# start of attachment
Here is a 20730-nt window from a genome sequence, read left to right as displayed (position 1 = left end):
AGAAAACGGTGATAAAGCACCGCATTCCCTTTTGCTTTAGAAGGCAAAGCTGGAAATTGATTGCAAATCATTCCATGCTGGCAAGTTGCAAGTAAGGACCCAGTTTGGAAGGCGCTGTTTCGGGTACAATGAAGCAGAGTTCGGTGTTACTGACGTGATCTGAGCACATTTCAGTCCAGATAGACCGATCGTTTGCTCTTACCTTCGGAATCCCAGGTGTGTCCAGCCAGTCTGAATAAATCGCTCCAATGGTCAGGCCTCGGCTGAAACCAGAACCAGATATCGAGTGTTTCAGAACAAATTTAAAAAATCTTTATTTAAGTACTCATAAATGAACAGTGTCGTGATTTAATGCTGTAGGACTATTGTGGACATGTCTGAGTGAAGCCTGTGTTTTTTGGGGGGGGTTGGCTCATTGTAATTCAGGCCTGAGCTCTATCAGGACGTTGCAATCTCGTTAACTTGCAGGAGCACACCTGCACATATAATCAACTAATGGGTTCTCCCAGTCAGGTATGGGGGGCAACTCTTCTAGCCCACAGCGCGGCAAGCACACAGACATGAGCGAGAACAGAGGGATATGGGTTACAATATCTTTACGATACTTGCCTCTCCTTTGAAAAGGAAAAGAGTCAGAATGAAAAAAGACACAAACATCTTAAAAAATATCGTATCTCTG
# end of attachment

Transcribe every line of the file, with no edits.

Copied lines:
Here is a 20730-nt window from a genome sequence, read left to right as displayed (position 1 = left end):
AGAAAACGGTGATAAAGCACCGCATTCCCTTTTGCTTTAGAAGGCAAAGCTGGAAATTGATTGCAAATCATTCCATGCTGGCAAGTTGCAAGTAAGGACCCAGTTTGGAAGGCGCTGTTTCGGGTACAATGAAGCAGAGTTCGGTGTTACTGACGTGATCTGAGCACATTTCAGTCCAGATAGACCGATCGTTTGCTCTTACCTTCGGAATCCCAGGTGTGTCCAGCCAGTCTGAATAAATCGCTCCAATGGTCAGGCCTCGGCTGAAACCAGAACCAGATATCGAGTGTTTCAGAACAAATTTAAAAAATCTTTATTTAAGTACTCATAAATGAACAGTGTCGTGATTTAATGCTGTAGGACTATTGTGGACATGTCTGAGTGAAGCCTGTGTTTTTTGGGGGGGGTTGGCTCATTGTAATTCAGGCCTGAGCTCTATCAGGACGTTGCAATCTCGTTAACTTGCAGGAGCACACCTGCACATATAATCAACTAATGGGTTCTCCCAGTCAGGTATGGGGGGCAACTCTTCTAGCCCACAGCGCGGCAAGCACACAGACATGAGCGAGAACAGAGGGATATGGGTTACAATATCTTTACGATACTTGCCTCTCCTTTGAAAAGGAAAAGAGTCAGAATGAAAAAAGACACAAACATCTTAAAAAATATCGTATCTCTG